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I consider myself a happy person.  I would generally say that I am surrounded by happy people.  I have bouts of anxiety and have times when I just want to be in a bad mood for a bit; to test it out but the bad mood doesn’t linger to long.  I have to give my wife credit for the latter.  She is never in a bad mood.  She has very short bursts of negative energy but reverts back to positivity very quickly.

Billions of dollars are spent annually on mankind’s efforts to achieve happiness.  There is a long list of drugs that can be prescribed for your depression and an endless list of habits that attempt to make us happy.

Happy Hour emerged in the U.S. Navy in the 1920’s.  It was a scheduled entertainment time that boxing and wrestling bouts took place.  The Navy recognized that sailors needed a time to burn off stress.

Ironically, Happy Hour nowadays has nothing to do with exercise but more about how to double up your alcoholic intake in a short amount of time.

You can easily spend an hour on the chemical makeup of dopamine and its effectiveness in regulating pain and pleasure.  And there is a long list of triggers that affect the production of dopamine, in particular Food & Exercise.

It is that “Fork in the Road” moment that we should focus on.

For many years I found food very comforting and at times of stress would seek out a meal.  This instinctive behavior is ingrained from the moment we take our first taste of baby milk, our first lollipop after a Doctor’s visit.  We have been rewarded for years with the carrot on the stick.  We equate food with pleasure and naturally the more we are unhappy the more we eat.

The trick is to take the other path.  You can achieve the same benefit but rather than gorging on calories to ease the pain, you can burn off calories.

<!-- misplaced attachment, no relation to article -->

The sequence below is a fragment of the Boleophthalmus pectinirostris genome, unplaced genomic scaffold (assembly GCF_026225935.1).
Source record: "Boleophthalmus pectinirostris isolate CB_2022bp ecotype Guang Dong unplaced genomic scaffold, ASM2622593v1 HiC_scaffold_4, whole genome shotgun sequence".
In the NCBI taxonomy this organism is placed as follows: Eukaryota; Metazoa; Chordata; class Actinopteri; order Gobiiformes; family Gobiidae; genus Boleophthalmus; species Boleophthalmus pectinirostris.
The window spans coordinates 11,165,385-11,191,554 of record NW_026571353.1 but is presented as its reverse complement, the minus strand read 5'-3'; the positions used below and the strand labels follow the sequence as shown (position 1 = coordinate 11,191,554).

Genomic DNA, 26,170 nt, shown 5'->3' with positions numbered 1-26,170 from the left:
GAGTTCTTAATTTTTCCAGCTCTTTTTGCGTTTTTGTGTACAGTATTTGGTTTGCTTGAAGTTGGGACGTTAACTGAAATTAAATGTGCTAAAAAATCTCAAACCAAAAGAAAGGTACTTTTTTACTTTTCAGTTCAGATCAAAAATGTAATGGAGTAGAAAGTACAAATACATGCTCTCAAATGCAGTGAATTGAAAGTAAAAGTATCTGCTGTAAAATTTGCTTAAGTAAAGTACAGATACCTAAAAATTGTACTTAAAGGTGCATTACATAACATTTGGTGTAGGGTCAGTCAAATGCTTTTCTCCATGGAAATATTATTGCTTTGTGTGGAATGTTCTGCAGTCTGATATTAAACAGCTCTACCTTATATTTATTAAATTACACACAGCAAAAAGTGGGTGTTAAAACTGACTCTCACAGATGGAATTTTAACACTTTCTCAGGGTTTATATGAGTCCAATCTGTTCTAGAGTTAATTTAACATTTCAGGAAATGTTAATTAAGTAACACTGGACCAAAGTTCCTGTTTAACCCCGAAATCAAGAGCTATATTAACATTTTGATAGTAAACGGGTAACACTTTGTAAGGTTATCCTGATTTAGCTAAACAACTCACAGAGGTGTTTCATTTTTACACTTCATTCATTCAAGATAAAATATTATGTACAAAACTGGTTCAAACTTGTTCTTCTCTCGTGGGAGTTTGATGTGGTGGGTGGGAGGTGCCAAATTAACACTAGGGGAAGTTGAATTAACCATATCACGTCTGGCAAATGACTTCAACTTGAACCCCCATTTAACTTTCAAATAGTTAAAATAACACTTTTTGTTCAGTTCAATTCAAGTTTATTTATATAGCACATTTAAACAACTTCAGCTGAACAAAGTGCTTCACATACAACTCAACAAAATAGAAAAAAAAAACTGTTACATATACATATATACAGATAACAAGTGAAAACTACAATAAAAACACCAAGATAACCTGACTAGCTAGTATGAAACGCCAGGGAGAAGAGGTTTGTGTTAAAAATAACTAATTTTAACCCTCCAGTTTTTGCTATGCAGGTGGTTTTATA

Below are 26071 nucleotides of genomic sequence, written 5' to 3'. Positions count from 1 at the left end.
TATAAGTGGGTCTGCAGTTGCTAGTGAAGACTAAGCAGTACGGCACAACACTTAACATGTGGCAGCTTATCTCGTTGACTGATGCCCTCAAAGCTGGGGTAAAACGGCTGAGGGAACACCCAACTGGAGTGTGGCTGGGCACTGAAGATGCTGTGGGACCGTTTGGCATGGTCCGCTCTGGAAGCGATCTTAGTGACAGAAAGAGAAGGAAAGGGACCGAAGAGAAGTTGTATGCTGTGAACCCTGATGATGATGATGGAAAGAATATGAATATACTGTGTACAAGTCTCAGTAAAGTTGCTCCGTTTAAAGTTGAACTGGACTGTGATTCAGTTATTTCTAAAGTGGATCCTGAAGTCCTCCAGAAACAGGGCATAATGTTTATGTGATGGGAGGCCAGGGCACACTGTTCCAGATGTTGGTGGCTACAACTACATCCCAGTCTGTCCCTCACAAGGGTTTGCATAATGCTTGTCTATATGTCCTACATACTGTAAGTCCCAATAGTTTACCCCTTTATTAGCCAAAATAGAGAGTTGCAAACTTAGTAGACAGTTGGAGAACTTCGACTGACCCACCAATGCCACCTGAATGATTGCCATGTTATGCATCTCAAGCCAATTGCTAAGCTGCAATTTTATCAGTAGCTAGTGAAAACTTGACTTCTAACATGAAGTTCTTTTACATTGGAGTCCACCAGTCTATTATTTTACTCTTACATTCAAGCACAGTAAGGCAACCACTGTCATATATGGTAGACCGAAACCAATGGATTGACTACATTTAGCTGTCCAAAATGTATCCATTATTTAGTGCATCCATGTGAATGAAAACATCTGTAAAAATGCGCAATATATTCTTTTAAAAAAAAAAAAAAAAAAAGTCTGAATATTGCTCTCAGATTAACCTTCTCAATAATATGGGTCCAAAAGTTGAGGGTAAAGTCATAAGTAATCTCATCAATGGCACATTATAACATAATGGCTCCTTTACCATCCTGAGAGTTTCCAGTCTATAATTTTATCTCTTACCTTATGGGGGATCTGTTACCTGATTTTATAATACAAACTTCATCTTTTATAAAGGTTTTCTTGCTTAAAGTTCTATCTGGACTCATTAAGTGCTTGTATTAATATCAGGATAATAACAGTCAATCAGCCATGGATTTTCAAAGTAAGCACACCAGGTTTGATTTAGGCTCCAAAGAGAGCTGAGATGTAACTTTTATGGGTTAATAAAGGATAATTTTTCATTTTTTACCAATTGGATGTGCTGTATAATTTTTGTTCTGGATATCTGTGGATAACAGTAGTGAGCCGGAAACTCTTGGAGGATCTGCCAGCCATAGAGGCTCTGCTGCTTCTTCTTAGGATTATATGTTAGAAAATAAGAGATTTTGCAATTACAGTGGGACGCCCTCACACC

I like to run long and far.  Most Sunday’s I leave the house for four to six hours and explore 20-30 miles of the great outdoors.  I had always heard of Runner’s High but I don’t think until recently I realized how much I need it.  For me the high starts when the fatigue begins.  I am not a masochist but I do seek out the tough runs for the euphoria I feel during and after.

Simply put, exercise makes me happy the same way a big fat meal used to.  However, the big fat meal road to happiness was short-lived… usually replaced with guilt soon after.  The exercise high persists well beyond the workout and even days later.

The greatest Happy Hour in town is the time you spend being physically active. 

I have experienced a profound change in my attitude since my surgery and have blogged about it;  https://wholefed.wordpress.com/2012/03/01/a-million-little-steps/

If you want to read a little more on Happiness, check out Shawn Anchor’s company; GoodThinkInc..  Shawn has built a business helping corporate America become happier.

“Scientifically, happiness is a choice. It is a choice about where your single processor brain will devote its finite resources as you process the world. If you scan for the negative first, your brain literally has no resources left over to see the things you are grateful for or the meaning embedded in your work. But if you scan the world for the positive, you start to reap an amazing advantage.

  • Write down three new things you are grateful for each day;
  • Write for 2 minutes a day describing one positive experience you had over the past 24 hours;
  • Exercise for 10 minutes a day;
  • Meditate for 2 minutes, focusing on your breath going in and out;
  • Write one, quick email first thing in the morning thanking or praising a member on your team.

Most people believe that once they become successful, then they’ll be happy. But recent discoveries in the field of positive psychology and neuroscience have shown that this formula is actually backward: Happiness fuels success, not the other way around. When we are positive, our brains become more engaged, creative, motivated, energetic, resilient, and productive at work. This isn’t just an empty mantra. This discovery has been repeatedly borne out by rigorous research in psychology and neuroscience, management studies, and the bottom lines of organizations around the globe.”